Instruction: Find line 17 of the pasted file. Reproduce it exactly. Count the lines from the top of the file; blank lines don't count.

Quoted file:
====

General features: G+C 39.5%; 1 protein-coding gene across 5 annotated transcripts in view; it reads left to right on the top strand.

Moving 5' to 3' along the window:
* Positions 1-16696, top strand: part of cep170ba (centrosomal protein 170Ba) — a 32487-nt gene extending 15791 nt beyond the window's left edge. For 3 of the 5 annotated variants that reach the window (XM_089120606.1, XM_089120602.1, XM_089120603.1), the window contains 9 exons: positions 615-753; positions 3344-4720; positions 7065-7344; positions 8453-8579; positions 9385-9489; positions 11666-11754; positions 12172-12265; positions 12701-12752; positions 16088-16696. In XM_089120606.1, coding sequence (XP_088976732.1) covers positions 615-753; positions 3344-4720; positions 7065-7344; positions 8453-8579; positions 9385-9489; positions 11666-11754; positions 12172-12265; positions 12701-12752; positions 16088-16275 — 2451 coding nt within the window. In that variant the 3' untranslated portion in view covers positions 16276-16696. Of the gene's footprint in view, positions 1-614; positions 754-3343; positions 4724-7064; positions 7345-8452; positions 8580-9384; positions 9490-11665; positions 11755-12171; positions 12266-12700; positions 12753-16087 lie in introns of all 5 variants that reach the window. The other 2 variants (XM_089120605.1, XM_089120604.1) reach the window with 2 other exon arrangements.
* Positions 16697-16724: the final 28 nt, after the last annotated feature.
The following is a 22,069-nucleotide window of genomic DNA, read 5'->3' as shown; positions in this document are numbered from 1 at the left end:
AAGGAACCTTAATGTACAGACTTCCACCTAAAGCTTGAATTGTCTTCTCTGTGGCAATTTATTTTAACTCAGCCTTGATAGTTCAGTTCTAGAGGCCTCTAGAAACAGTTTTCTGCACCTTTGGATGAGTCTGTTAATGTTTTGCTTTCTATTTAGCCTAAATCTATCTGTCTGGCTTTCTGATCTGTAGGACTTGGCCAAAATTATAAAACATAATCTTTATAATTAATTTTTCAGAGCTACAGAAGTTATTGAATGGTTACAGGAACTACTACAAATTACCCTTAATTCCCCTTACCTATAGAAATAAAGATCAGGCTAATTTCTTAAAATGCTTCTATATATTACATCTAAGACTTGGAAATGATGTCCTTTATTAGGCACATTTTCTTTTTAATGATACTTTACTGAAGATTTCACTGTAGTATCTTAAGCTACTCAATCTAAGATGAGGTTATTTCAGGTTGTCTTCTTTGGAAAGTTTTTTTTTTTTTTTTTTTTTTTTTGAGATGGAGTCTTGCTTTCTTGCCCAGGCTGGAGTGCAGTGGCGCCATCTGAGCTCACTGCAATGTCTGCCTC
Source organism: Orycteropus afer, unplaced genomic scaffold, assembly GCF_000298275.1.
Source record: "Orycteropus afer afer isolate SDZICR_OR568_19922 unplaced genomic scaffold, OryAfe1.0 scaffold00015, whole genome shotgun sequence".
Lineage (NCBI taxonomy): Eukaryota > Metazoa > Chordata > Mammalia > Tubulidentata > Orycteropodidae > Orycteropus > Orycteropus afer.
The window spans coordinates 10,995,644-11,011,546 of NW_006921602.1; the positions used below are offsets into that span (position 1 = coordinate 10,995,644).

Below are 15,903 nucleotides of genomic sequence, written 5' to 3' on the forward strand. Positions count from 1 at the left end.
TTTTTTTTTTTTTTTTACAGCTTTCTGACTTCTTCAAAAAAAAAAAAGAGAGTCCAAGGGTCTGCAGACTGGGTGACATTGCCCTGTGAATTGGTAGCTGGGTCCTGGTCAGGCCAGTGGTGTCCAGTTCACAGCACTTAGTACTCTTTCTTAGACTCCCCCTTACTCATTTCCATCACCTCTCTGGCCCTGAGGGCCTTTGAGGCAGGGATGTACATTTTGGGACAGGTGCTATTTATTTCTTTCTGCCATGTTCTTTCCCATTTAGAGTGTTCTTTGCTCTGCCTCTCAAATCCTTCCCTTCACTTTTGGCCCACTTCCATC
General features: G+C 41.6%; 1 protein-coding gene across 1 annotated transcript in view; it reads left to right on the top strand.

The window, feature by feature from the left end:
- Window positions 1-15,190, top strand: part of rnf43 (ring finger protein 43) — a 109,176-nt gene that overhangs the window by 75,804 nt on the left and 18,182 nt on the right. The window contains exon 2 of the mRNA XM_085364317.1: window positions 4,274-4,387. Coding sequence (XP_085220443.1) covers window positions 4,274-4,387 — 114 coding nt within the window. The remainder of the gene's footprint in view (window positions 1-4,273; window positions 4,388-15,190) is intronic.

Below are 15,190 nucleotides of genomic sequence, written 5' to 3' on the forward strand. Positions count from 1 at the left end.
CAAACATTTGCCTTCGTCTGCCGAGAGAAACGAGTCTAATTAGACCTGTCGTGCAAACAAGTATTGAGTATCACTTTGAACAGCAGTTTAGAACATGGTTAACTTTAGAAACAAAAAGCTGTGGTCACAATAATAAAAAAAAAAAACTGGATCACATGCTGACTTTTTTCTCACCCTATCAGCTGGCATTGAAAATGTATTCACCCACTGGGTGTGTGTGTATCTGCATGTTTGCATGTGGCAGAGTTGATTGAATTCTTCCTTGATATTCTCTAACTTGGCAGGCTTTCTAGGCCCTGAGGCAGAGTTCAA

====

CAAACATTTGCCTTCGTCTGCCGAGAGAAACGAGTCTAATTAGACCTGTCGTGCAAACAAGTATTGAGTATCACTTTGAACAGCAGTTTAGAACATGGTTAACTTTAGAAACAAAAAGCTGTGGTCACAATAATAAAAAAAAAAAACTGGATCACATGCTGACTTTTTTCTCACCCTATCAGCTGGCATTGAAAATGTATTCACCCACTGGGTGTGTGTGTATCTGCATGTTTGCATGTGGCAGAGTTGATTGAATTCTTCCTTGATATTCTCTAACTTGGCAGGCTTTCTAGGCCCTGAGGCAGAGTTCAA